In response to the recommendations of the Conference, R-DMUCH has been acting as a focal point for organizing international research, training and information network in the field of cultural heritage risk management and disaster mitigation.

The past training courses has been participated by 84 participants in total from 39 countries; East Asia (Indonesia, South Korea, China, Philippines, Malaysia, Myanmar and Thailand), South Asia (India, Pakistan, Bangladesh, Nepal, Bhutan, Sri Lanka and Maldives), Oceania (Palau, Fiji, New Zealand and Australia), Central and South America (Peru, Jamaica, Colombia, Mexico, Ecuador and Honduras), Europe (Serbia, Moldova, Italy, Albania and Croatia), Middle East (Iran, Turkey, Afghanistan, Syria and Iraq), Africa (Kenya, Uganda, Nigeria Tanzania and Egypt).


The main objective of the course is to provide an overview of the various aspects of disaster risk management of cultural heritage. In particular, the course provides interdisciplinary training to:

  • Undertake an integrated risk assessment by analyzing the vulnerability of cultural heritage to disasters risks;
  • Build an integrated system for disaster risk management of cultural heritage, incorporating mitigation, preparedness, response and recovery measures;
  • Formulate risk management plans for cultural heritage that correspond to the urban and regional disaster management plans and
  • Establish an international scientific support network for risk management of cultural heritage in order to build the institutional capacity needed to formulate comprehensive risk management plans that are based on the characteristics of cultural heritage and nature of hazards in the regional context.

Target Audience of the Course:

  • Heritage Professionals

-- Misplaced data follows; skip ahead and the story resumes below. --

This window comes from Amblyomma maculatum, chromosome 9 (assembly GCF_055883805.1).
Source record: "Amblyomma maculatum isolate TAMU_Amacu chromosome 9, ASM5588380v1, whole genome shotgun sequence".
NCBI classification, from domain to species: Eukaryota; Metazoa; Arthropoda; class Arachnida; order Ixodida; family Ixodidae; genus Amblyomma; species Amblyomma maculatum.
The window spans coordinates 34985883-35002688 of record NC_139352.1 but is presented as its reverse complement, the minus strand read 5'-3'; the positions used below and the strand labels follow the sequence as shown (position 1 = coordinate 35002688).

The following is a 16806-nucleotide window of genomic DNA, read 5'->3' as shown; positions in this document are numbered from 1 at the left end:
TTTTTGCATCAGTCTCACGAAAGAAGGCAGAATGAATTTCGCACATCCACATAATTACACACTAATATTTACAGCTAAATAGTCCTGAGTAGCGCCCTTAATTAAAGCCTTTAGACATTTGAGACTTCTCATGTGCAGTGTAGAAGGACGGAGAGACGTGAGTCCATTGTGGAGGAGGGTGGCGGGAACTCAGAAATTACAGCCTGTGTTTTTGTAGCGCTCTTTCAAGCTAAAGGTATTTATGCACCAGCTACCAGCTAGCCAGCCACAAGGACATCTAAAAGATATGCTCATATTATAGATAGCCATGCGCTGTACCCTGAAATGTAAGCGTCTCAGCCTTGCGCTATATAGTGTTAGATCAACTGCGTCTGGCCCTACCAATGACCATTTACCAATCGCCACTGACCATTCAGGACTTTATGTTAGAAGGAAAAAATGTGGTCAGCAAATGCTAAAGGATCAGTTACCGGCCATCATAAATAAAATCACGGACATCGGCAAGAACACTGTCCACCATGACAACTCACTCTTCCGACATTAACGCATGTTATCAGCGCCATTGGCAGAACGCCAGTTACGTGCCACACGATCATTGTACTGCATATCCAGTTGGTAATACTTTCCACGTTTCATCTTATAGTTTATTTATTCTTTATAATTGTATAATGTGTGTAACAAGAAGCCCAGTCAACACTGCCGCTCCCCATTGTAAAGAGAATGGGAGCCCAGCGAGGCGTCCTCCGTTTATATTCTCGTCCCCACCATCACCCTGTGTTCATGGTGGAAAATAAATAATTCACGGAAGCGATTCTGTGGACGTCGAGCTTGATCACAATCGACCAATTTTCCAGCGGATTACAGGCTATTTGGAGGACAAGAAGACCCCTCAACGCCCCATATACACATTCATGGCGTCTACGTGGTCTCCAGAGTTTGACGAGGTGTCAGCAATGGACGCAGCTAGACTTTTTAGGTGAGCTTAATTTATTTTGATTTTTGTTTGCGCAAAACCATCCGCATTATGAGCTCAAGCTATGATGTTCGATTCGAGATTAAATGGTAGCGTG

• Disaster Risk Management Professionals
  • Urban Practitioners
  • Administrators and Policy Makers
  • Non-Governmental Organizations
  • Post Graduate Researchers

Structure of the Course:

The training course would include classroom lectures, field based learning through site visits and practical demonstrations at the Cultural Heritage Sites in Kyoto, Kobe and Tohoku, along with workshops, team projects, discussions and individual/group presentations.

The participants are supposed to work in multidisciplinary teams to learn the principles and practical know-how for balancing disaster management measures with those needed for conserving the values of cultural heritage. These would help towards disaster risk management of cultural heritage sites by taking into consideration the nature of cultural heritage and the socio-economic and institutional context of respective countries of participants.

During the course, R-DMUCH will also provide various kinds of academic support to the participants to help them develop risk management plans for particular cultural heritage sites in their home countries. Therefore each participant will select one cultural heritage site in his/her respective country before attending the course.